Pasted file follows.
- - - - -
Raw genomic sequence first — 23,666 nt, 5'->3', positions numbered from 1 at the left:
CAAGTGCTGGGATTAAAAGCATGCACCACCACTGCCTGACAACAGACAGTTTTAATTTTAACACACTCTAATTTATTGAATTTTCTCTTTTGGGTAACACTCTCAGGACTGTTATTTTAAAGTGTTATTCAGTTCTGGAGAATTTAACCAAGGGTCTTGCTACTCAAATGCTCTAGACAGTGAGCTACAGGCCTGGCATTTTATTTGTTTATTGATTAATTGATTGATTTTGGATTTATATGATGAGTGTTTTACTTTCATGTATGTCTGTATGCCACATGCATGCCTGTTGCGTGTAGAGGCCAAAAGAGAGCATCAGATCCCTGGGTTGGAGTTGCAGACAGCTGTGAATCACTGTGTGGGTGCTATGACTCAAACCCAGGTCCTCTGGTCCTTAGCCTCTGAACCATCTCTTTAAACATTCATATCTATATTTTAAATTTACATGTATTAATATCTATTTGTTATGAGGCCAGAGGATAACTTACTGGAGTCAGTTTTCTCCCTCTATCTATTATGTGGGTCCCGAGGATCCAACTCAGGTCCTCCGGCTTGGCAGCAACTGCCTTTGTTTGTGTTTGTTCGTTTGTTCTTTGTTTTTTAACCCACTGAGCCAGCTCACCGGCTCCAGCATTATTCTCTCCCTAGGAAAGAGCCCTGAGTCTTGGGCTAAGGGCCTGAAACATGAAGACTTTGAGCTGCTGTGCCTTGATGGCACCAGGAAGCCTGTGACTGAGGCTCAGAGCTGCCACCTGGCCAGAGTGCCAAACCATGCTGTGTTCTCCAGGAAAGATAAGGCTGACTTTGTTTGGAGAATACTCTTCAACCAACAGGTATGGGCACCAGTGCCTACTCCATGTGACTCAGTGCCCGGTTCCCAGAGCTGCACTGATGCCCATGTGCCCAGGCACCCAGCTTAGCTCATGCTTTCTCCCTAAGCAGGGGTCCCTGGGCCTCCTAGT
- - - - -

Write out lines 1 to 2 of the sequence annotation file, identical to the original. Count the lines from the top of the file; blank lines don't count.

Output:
Raw genomic sequence first — 23,666 nt, 5'->3', positions numbered from 1 at the left:
CAAGTGCTGGGATTAAAAGCATGCACCACCACTGCCTGACAACAGACAGTTTTAATTTTAACACACTCTAATTTATTGAATTTTCTCTTTTGGGTAACACTCTCAGGACTGTTATTTTAAAGTGTTATTCAGTTCTGGAGAATTTAACCAAGGGTCTTGCTACTCAAATGCTCTAGACAGTGAGCTACAGGCCTGGCATTTTATTTGTTTATTGATTAATTGATTGATTTTGGATTTATATGATGAGTGTTTTACTTTCATGTATGTCTGTATGCCACATGCATGCCTGTTGCGTGTAGAGGCCAAAAGAGAGCATCAGATCCCTGGGTTGGAGTTGCAGACAGCTGTGAATCACTGTGTGGGTGCTATGACTCAAACCCAGGTCCTCTGGTCCTTAGCCTCTGAACCATCTCTTTAAACATTCATATCTATATTTTAAATTTACATGTATTAATATCTATTTGTTATGAGGCCAGAGGATAACTTACTGGAGTCAGTTTTCTCCCTCTATCTATTATGTGGGTCCCGAGGATCCAACTCAGGTCCTCCGGCTTGGCAGCAACTGCCTTTGTTTGTGTTTGTTCGTTTGTTCTTTGTTTTTTAACCCACTGAGCCAGCTCACCGGCTCCAGCATTATTCTCTCCCTAGGAAAGAGCCCTGAGTCTTGGGCTAAGGGCCTGAAACATGAAGACTTTGAGCTGCTGTGCCTTGATGGCACCAGGAAGCCTGTGACTGAGGCTCAGAGCTGCCACCTGGCCAGAGTGCCAAACCATGCTGTGTTCTCCAGGAAAGATAAGGCTGACTTTGTTTGGAGAATACTCTTCAACCAACAGGTATGGGCACCAGTGCCTACTCCATGTGACTCAGTGCCCGGTTCCCAGAGCTGCACTGATGCCCATGTGCCCAGGCACCCAGCTTAGCTCATGCTTTCTCCCTAAGCAGGGGTCCCTGGGCCTCCTAGT